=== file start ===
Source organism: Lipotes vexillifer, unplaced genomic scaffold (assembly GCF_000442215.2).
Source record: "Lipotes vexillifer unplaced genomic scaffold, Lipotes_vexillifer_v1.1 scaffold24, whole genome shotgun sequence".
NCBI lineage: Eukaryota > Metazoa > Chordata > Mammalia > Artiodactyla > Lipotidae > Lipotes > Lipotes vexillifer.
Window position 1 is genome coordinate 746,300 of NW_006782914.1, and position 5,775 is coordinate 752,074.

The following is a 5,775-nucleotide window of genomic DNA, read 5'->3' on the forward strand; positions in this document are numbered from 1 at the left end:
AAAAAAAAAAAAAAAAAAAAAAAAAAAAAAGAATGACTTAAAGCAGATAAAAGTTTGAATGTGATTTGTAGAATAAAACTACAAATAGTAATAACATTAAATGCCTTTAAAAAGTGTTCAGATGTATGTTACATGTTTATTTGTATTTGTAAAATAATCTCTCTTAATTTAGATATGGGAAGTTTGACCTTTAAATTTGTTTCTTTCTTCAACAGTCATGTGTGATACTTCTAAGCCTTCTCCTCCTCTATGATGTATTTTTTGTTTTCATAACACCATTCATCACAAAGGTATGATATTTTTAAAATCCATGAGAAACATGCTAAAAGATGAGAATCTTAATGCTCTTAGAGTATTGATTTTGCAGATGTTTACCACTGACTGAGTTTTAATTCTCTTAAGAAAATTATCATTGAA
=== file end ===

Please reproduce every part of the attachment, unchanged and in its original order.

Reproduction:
Source organism: Lipotes vexillifer, unplaced genomic scaffold (assembly GCF_000442215.2).
Source record: "Lipotes vexillifer unplaced genomic scaffold, Lipotes_vexillifer_v1.1 scaffold24, whole genome shotgun sequence".
NCBI lineage: Eukaryota > Metazoa > Chordata > Mammalia > Artiodactyla > Lipotidae > Lipotes > Lipotes vexillifer.
Window position 1 is genome coordinate 746,300 of NW_006782914.1, and position 5,775 is coordinate 752,074.

The following is a 5,775-nucleotide window of genomic DNA, read 5'->3' on the forward strand; positions in this document are numbered from 1 at the left end:
AAAAAAAAAAAAAAAAAAAAAAAAAAAAAAGAATGACTTAAAGCAGATAAAAGTTTGAATGTGATTTGTAGAATAAAACTACAAATAGTAATAACATTAAATGCCTTTAAAAAGTGTTCAGATGTATGTTACATGTTTATTTGTATTTGTAAAATAATCTCTCTTAATTTAGATATGGGAAGTTTGACCTTTAAATTTGTTTCTTTCTTCAACAGTCATGTGTGATACTTCTAAGCCTTCTCCTCCTCTATGATGTATTTTTTGTTTTCATAACACCATTCATCACAAAGGTATGATATTTTTAAAATCCATGAGAAACATGCTAAAAGATGAGAATCTTAATGCTCTTAGAGTATTGATTTTGCAGATGTTTACCACTGACTGAGTTTTAATTCTCTTAAGAAAATTATCATTGAA